An example of a device that might require a passive-level ISR is a sensor device that is connected to a low-power serial bus, such as I²C. Starting with Windows 8, support for I²C and for other simple peripheral buses (SPBs) is provided by the SPB framework extension (SpbCx).
To access the registers of the I²C-connected sensor device, the sensor driver sends the sensor device an I/O request, which is jointly handled by SpbCx and by the controller driver for the bus. To perform the requested operation, the SPB controller must transfer data serially over the bus. This transfer is relatively slow and cannot be performed within the time constraints of an ISR that runs at DIRQL. However, a passive-level ISR can send the I/O request synchronously and then block until the request completes.
The passive-level ISR in this example might be blocked for a longer time if the I²C bus controller is turned off when the ISR sends the I/O request to the interrupting device. In this case, the controller must complete the transition to the D0 power state before it can transfer the data over the bus.
In contrast to a bus such as PCI, the I²C bus in this example provides no bus-specific means to convey interrupt requests from peripheral devices to the processor. Instead, the sensor device might signal an interrupt to a pin on a GPIO controller device, which then relays the interrupt request to the processor. For more information, see GPIO Interrupts.
Typically, the hardware registers of a GPIO controller are memory-mapped and can be accessed at DIRQL by the kernel's interrupt trap handler. When the sensor device causes an interrupt, the handler must silence the interrupt by manipulating the interrupt bits in the GPIO controller's registers.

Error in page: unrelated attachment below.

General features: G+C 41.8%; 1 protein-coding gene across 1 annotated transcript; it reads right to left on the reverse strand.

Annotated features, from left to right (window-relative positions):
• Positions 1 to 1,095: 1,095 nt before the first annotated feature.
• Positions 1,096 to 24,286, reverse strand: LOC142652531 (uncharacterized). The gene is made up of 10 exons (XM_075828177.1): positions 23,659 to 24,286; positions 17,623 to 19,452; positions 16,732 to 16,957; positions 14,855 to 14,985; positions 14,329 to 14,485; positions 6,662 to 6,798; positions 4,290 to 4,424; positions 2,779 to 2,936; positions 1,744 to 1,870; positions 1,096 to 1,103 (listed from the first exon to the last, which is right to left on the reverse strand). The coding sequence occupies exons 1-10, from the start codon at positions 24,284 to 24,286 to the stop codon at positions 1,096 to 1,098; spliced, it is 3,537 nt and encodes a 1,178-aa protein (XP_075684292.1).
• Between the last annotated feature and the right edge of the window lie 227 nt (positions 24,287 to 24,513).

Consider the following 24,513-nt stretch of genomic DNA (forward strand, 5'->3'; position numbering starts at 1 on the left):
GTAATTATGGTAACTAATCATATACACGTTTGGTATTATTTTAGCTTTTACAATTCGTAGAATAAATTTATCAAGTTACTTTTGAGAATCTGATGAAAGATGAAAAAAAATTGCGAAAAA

For a level-triggered interrupt, the kernel's interrupt trap handler masks the interrupt request at the GPIO pin, and then schedules the sensor device's ISR to run at passive level. The ISR must clear the interrupt request from the sensor device. After the ISR returns, the kernel unmasks the interrupt request at the GPIO pin.
For an edge-triggered interrupt, the kernel's trap handler clears the interrupt request at the GPIO pin, and then schedules the sensor device's ISR to run at passive level.
In the call to IoConnectInterruptEx, a driver has the option to split the processing of the interrupt between a passive-level ISR and a worker routine. As a general rule, the ISR should do the initial processing of the interrupt (for example, silence a level-triggered interrupt), and defer additional processing to the worker. Although both the ISR and worker run at passive level, the ISR runs at a relatively high priority and might delay other high-priority tasks. These tasks might include passive-level ISRs for new interrupts.
In rare cases, an interrupt might require so little processing that the passive-level ISR can perform all of the processing for the interrupt, and no worker routine is required.
For information about using passive-level ISRs in KMDF drivers, see Supporting Passive-Level Interrupts.